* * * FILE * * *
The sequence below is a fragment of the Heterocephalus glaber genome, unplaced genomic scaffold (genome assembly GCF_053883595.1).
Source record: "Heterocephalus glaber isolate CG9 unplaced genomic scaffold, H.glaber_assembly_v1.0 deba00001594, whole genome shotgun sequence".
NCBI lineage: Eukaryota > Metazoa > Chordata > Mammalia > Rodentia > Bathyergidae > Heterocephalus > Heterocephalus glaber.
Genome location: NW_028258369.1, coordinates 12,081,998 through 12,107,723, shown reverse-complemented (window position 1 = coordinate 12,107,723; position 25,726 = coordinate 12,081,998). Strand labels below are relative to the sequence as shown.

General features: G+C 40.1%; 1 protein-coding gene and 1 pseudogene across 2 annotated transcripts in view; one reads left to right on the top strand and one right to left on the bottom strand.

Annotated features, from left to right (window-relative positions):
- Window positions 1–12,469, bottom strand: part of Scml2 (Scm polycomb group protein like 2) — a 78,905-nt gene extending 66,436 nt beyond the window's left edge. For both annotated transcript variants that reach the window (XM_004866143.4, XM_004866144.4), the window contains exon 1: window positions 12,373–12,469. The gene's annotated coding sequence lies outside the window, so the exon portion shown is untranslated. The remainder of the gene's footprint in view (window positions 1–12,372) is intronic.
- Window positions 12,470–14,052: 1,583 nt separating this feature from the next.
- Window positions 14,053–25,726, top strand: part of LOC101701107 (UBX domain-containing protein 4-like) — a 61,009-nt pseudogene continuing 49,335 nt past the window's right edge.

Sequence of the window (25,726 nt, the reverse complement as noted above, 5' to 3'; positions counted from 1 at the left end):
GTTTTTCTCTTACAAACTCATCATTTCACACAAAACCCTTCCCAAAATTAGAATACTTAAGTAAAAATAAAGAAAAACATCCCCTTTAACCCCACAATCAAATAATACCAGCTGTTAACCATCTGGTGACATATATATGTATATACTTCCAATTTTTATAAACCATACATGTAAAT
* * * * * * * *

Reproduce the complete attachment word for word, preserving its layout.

The sequence below is a fragment of the Heterocephalus glaber genome, unplaced genomic scaffold (genome assembly GCF_053883595.1).
Source record: "Heterocephalus glaber isolate CG9 unplaced genomic scaffold, H.glaber_assembly_v1.0 deba00001594, whole genome shotgun sequence".
NCBI lineage: Eukaryota > Metazoa > Chordata > Mammalia > Rodentia > Bathyergidae > Heterocephalus > Heterocephalus glaber.
Genome location: NW_028258369.1, coordinates 12,081,998 through 12,107,723, shown reverse-complemented (window position 1 = coordinate 12,107,723; position 25,726 = coordinate 12,081,998). Strand labels below are relative to the sequence as shown.

General features: G+C 40.1%; 1 protein-coding gene and 1 pseudogene across 2 annotated transcripts in view; one reads left to right on the top strand and one right to left on the bottom strand.

Annotated features, from left to right (window-relative positions):
- Window positions 1–12,469, bottom strand: part of Scml2 (Scm polycomb group protein like 2) — a 78,905-nt gene extending 66,436 nt beyond the window's left edge. For both annotated transcript variants that reach the window (XM_004866143.4, XM_004866144.4), the window contains exon 1: window positions 12,373–12,469. The gene's annotated coding sequence lies outside the window, so the exon portion shown is untranslated. The remainder of the gene's footprint in view (window positions 1–12,372) is intronic.
- Window positions 12,470–14,052: 1,583 nt separating this feature from the next.
- Window positions 14,053–25,726, top strand: part of LOC101701107 (UBX domain-containing protein 4-like) — a 61,009-nt pseudogene continuing 49,335 nt past the window's right edge.

Sequence of the window (25,726 nt, the reverse complement as noted above, 5' to 3'; positions counted from 1 at the left end):
GTTTTTCTCTTACAAACTCATCATTTCACACAAAACCCTTCCCAAAATTAGAATACTTAAGTAAAAATAAAGAAAAACATCCCCTTTAACCCCACAATCAAATAATACCAGCTGTTAACCATCTGGTGACATATATATGTATATACTTCCAATTTTTATAAACCATACATGTAAAT